Some of the giants of the blues — players who are known primarily for their guitar work — were also piano players. Skip James and Leadbelly both made recordings playing piano, and the degree to which their piano playing informed their guitar work, or vice versa, is interesting to contemplate, with rapid runs and sudden stops opening up spaces in their songs.
When people talk about the fundamental influence that the blues has had on genres like jazz, they’re often referring to the harmonic and melodic logic of the blues, but there are whole styles of blues piano with connections to ragtime, barrelhouse, boogie-woogie and stride, that have a direct connection to jazz.
Leavell’s record serves to reorient the ears of blues fans to the keyboard.
“The whole purpose was to bring to light the piano,” says Leavell.
To prepare for the record, Leavell says his son-in-law, Steve Bransford, whose field is American history, assembled CDs with over a hundred pre-War piano blues recordings on them, and Leavell spent time soaking them up.
“I went through a process of riding around, mainly in my pickup truck, listening to this material,” says Leavell.
The experience left the pianist with a few other ideas for future projects. There’s enough material to do a second volume of piano blues, especially since Leavell didn’t even address the monumental legacy of New Orleans piano blues, with figures like Jelly Roll Morton and Professor Longhair looming large among pianists. Another idea that the project suggested was something on the tradition of gospel piano as it relates to rock and roll.
“When you think of rock-and-roll piano, so much of it comes from the church,” says Leavell, referring to Jerry Lee Lewis, Little Richard, Billy Preston and Ray Charles.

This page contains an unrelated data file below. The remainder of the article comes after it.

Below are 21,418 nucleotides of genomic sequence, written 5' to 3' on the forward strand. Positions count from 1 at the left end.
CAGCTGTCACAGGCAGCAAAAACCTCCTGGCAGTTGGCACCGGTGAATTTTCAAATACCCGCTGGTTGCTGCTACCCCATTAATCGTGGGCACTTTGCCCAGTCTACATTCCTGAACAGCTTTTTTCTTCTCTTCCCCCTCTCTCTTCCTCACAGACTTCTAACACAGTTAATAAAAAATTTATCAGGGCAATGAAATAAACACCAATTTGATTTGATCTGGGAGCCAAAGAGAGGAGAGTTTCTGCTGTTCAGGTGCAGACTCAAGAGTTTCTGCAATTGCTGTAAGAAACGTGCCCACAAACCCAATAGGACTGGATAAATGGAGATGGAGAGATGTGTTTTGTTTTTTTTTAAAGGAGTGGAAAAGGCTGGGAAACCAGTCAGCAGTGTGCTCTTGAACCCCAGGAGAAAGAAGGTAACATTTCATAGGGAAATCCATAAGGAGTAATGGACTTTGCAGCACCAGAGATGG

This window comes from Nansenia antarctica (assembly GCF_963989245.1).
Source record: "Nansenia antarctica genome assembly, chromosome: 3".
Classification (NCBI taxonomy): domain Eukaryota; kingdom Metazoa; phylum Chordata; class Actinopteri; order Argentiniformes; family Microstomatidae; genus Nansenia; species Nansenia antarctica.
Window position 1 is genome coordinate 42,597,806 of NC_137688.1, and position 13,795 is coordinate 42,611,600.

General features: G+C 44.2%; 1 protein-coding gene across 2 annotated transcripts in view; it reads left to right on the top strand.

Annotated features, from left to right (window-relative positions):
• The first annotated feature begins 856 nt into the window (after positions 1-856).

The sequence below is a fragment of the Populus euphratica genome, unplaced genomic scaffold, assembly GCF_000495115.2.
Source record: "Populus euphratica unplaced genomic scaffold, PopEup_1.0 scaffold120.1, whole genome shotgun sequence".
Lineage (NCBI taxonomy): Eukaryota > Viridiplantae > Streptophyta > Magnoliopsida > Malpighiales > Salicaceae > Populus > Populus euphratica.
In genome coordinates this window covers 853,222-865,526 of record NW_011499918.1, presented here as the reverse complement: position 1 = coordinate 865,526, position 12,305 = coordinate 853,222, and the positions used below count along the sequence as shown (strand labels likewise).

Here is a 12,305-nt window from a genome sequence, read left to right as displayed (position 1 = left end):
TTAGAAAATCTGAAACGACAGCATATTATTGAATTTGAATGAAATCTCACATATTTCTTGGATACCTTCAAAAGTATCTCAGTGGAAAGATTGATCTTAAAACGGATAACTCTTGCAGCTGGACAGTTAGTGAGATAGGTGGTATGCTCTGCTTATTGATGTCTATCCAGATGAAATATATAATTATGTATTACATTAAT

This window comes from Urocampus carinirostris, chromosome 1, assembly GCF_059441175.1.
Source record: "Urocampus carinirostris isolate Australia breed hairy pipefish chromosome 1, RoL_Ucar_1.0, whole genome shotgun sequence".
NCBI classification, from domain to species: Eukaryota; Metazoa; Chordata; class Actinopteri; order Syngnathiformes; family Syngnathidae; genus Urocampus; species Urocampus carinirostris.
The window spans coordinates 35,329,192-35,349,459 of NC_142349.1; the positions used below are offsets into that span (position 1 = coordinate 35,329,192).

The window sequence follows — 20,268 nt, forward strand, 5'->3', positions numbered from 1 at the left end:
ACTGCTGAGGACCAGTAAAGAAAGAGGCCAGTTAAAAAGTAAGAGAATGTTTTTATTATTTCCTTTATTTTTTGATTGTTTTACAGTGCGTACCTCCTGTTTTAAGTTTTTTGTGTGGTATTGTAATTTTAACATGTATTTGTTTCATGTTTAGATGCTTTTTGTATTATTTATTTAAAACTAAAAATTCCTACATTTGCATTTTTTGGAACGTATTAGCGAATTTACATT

Despite his easy-rolling attitude, Leavell seems to have a steady-burning work ethic underneath his rock-steady exterior. In addition to his forestry, music and writing projects, Leavell also helped launch Mother Nature Network, mnn.com, a site for environmental news and information. And he’s also done some music instruction, passing on what he knows, in the form of IRockU, a site devoted to Leavell’s rock piano lessons.
Leavell, who grew up in Tuscaloosa, Alabama, started learning his chords, voicings, scales and finger exercises while sitting on the bench beside his mother, who played piano at home, but he also picked up a lot from listening to the radio — to gospel, blues, early rock and country.
“I am who I am because of the way I’ve grown up,” says Leavell. “I grew up listening to Southern music, whether it be country or rhythm and blues or soul, all of those things, but I also listened to the British Invasion — the Stones, Beatles, Zombies, Dave Clark Five” says Leavell.
That combination might make Leavell perfectly suited to understand what an English rock band steeped in the blues is looking for when they want a keyboardist to flesh out their sound.
“My fingers have a Southern accent,” says Leavell.
Wanna go? See Chuck Leavell at The Barn at Reynolda Village, Winston-Salem, Friday, Nov. 11 at 8 p.m. Tickets are $25 in advance, $30 day of show. Visit sustainability.wfu.edu or call 336-758-BARN for more information.